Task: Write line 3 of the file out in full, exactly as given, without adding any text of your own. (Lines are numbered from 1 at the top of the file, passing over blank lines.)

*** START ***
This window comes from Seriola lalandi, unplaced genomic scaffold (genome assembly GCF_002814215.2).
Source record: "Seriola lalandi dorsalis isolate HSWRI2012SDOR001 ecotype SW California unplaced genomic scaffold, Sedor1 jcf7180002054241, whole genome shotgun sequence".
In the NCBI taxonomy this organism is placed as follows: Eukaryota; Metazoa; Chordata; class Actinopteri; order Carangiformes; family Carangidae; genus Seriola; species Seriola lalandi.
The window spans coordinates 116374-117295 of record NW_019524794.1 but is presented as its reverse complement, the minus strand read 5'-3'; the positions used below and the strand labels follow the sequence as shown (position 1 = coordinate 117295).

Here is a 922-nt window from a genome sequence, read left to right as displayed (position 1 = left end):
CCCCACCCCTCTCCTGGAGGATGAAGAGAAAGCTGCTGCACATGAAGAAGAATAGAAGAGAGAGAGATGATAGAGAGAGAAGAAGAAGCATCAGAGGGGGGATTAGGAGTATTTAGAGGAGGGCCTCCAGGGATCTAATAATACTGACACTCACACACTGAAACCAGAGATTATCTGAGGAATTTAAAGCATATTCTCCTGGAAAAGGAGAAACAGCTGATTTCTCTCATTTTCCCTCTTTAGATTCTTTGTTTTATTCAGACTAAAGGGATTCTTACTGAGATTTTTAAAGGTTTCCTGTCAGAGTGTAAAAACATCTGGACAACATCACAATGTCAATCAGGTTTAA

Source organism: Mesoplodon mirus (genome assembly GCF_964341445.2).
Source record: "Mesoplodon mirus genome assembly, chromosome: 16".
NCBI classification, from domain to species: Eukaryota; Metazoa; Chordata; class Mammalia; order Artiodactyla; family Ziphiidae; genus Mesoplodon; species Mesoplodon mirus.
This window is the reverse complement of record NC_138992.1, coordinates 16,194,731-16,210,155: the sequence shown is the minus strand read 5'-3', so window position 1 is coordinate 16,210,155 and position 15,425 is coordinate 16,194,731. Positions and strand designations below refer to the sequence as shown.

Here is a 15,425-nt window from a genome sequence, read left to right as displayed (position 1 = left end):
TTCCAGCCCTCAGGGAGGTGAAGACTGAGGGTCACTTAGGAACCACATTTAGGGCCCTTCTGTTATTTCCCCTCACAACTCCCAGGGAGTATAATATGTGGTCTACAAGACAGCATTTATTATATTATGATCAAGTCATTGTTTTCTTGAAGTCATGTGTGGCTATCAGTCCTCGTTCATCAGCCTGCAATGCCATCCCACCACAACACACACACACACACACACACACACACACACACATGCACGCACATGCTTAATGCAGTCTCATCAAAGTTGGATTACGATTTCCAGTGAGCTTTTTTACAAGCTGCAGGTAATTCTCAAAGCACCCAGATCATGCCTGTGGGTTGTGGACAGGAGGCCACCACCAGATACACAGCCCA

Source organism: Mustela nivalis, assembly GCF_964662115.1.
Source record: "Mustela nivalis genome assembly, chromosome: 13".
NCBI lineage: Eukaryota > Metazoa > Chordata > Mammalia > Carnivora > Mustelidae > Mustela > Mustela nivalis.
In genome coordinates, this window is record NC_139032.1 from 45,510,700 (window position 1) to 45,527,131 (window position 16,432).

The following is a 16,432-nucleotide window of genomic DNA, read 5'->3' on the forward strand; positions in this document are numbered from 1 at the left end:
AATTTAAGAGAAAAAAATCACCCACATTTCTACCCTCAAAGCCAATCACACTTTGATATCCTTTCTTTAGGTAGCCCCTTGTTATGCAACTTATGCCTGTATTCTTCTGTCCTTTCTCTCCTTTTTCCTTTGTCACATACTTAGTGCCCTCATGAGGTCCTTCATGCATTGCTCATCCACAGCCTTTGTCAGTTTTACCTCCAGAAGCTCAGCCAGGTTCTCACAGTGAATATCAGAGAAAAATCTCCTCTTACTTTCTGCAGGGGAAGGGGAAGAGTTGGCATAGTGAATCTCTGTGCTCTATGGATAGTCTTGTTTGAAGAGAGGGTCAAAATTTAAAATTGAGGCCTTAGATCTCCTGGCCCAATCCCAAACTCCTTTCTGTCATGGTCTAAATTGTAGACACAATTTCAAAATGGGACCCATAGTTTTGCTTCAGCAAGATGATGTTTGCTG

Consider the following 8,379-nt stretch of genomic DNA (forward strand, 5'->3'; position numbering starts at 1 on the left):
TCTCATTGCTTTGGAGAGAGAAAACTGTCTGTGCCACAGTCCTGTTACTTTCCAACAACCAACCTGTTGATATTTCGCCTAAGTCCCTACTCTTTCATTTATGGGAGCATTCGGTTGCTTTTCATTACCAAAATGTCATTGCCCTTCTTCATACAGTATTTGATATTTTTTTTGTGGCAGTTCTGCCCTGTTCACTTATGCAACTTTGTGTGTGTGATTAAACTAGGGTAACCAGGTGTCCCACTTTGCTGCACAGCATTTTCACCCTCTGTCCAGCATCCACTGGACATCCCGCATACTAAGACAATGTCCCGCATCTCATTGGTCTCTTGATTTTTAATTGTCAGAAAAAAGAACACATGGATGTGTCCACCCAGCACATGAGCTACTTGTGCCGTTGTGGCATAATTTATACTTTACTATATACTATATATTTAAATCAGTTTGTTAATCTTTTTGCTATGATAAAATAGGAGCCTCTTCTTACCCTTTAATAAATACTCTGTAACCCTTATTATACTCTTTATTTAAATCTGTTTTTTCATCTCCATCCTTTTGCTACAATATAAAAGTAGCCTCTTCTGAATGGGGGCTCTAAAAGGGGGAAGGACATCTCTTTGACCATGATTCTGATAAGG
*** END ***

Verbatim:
In the NCBI taxonomy this organism is placed as follows: Eukaryota; Metazoa; Chordata; class Actinopteri; order Carangiformes; family Carangidae; genus Seriola; species Seriola lalandi.